UK must keep Trident nuclear deterrent - David Cameron

 

David Cameron: "Obviously the noises it (North Korea) has been making in recent weeks and months are worrying and threatening"

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The UK would be "foolish" to abandon Trident in the face of the potential threat of nuclear attack from North Korea and Iran, David Cameron has said.

Writing in the Daily Telegraph, he said the country still needed the "ultimate weapon of defence".

The prime minister said the nuclear danger had "increased" since the end of the Cold War.

The Lib Dems want the UK to explore a cheaper alternative to the Tories' £20bn plan to replace Trident.

Mr Cameron is committed to maintaining a round-the-clock submarine-based nuclear missile system of the kind Britain has had since the late 1960s.

But the Lib Dems have insisted the coalition carry out a review of cheaper submarine or land-based options, including abandoning round-the-clock patrols.

'Nuclear blackmail'

Labour, which was committed to a like-for-like replacement for Trident when it was in power, has now said it will examine the outcome of that review.

The prime minister also stressed his commitment to Trident, which is based on the Clyde, during a visit to the west of Scotland.

"The world we live in is very uncertain, very dangerous: there are nuclear states and one cannot be sure of how they will develop," he told workers at a defence contractor in Glasgow.

"We cannot be sure on issues of nuclear proliferation, and to me having that nuclear deterrent is quite simply the best insurance policy that you can have, that you will never be subject to nuclear blackmail."

Start Quote

The (Scottish) parliament and 80% of the people of Scotland want to get rid of Trident”

End Quote Angus Robertson SNP defence spokesman

Mr Cameron had earlier visited HMS Victorious, one of the Royal Navy's four Vanguard-class submarines which keep Trident nuclear missiles continuously at sea, which is returning from its 100th patrol.

"I wanted to come on board and congratulate everyone who's been involved in those hundred tours and to say a big thank you to all those people so work so hard to keep us safe," he said.

The Scottish National Party has said it would not allow nuclear weapons to be based in Scotland, should next year's referendum support independence, a move that would potentially add billions to the cost of replacing Trident.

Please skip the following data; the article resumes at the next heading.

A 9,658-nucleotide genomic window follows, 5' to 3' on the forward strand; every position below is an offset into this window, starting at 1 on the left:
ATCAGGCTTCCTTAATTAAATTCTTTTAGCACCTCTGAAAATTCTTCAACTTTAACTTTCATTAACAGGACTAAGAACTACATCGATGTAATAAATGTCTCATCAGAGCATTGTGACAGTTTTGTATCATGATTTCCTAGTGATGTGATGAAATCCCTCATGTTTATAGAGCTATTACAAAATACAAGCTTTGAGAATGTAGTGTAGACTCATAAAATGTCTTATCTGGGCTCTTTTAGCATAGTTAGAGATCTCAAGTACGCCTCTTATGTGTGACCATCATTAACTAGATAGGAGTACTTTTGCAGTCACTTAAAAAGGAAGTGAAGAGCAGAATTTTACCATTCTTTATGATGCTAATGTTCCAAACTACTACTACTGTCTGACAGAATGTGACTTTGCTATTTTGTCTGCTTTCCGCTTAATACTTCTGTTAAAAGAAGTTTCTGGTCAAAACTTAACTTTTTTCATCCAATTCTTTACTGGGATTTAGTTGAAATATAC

In the Daily Telegraph article, which was published ahead of his trip, Mr Cameron said the "highly unpredictable and aggressive" regime in North Korea was developing ballistic missiles that could become a threat to Britain.

He said: "We need our nuclear deterrent as much today as we did when a previous British government embarked on it over six decades ago.

"Of course, the world has changed dramatically. The Soviet Union no longer exists. But the nuclear threat has not gone away.

"In terms of uncertainty and potential risk it has, if anything, increased."

Mr Cameron said: "North Korea recently conducted its third nuclear test and could already have enough fissile material to produce more than a dozen nuclear weapons.

"Last year North Korea unveiled a long-range ballistic missile which it claims can reach the whole of the United States. If this became a reality it would also affect the whole of Europe, including the UK."

The prime minister questioned whether anyone would "seriously argue that it would be wise for Britain, faced with this evolving threat today, to surrender our deterrent".

"My judgement is that it would be foolish to leave Britain defenceless against a continuing, and growing, nuclear threat," he said.

Defence work

Shadow defence minister Kevan Jones said it was "absolutely right and necessary" for the UK to retain an independent nuclear deterrent but the cost needed to be taken into account.

"World events demonstrate that in an unpredictable era our country needs the ultimate security guarantee," he said.

"The precise nature of the deterrent must be judged on meeting military capability requirements and cost."